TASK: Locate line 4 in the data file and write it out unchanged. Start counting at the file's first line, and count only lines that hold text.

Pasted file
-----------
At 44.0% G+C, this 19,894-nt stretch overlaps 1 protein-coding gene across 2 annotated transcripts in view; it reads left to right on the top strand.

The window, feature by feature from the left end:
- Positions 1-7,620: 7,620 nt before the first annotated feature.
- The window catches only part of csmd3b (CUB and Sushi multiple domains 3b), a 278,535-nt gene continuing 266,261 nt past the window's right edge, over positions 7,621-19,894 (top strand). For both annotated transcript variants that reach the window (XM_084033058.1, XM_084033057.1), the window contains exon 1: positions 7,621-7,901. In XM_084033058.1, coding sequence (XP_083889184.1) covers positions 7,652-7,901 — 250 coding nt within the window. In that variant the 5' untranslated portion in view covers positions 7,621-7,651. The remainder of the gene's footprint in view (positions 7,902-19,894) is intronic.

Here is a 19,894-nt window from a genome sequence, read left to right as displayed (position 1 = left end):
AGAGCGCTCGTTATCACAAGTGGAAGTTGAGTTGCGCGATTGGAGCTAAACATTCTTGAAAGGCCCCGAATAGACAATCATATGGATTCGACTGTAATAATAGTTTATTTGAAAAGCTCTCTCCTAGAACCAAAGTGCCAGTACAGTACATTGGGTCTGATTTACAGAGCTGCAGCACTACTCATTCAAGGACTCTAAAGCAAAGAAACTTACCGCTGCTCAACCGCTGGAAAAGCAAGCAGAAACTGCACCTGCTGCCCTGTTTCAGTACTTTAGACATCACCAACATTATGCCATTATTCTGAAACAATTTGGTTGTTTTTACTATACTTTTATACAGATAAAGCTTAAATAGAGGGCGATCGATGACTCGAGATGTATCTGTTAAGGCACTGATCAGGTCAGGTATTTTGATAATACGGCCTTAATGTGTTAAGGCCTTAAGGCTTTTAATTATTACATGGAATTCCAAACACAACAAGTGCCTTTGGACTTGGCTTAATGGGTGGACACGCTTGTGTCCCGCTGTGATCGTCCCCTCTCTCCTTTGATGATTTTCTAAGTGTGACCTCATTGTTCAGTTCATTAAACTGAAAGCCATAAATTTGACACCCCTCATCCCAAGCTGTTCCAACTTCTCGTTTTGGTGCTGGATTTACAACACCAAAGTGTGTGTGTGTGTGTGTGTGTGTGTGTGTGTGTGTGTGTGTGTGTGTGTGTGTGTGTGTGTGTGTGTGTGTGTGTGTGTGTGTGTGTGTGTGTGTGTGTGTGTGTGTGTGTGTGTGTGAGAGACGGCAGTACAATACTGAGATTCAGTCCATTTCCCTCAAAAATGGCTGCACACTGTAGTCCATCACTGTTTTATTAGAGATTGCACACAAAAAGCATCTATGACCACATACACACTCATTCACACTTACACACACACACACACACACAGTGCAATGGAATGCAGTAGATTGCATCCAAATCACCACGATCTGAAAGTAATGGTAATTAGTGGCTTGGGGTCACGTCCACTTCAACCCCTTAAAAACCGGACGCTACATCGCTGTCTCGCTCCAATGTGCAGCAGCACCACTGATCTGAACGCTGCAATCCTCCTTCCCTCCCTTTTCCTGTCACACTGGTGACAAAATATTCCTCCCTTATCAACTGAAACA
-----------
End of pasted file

- The window catches only part of csmd3b (CUB and Sushi multiple domains 3b), a 278,535-nt gene continuing 266,261 nt past the window's right edge, over positions 7,621-19,894 (top strand). For both annotated transcript variants that reach the window (XM_084033058.1, XM_084033057.1), the window contains exon 1: positions 7,621-7,901. In XM_084033058.1, coding sequence (XP_083889184.1) covers positions 7,652-7,901 — 250 coding nt within the window. In that variant the 5' untranslated portion in view covers positions 7,621-7,651. The remainder of the gene's footprint in view (positions 7,902-19,894) is intronic.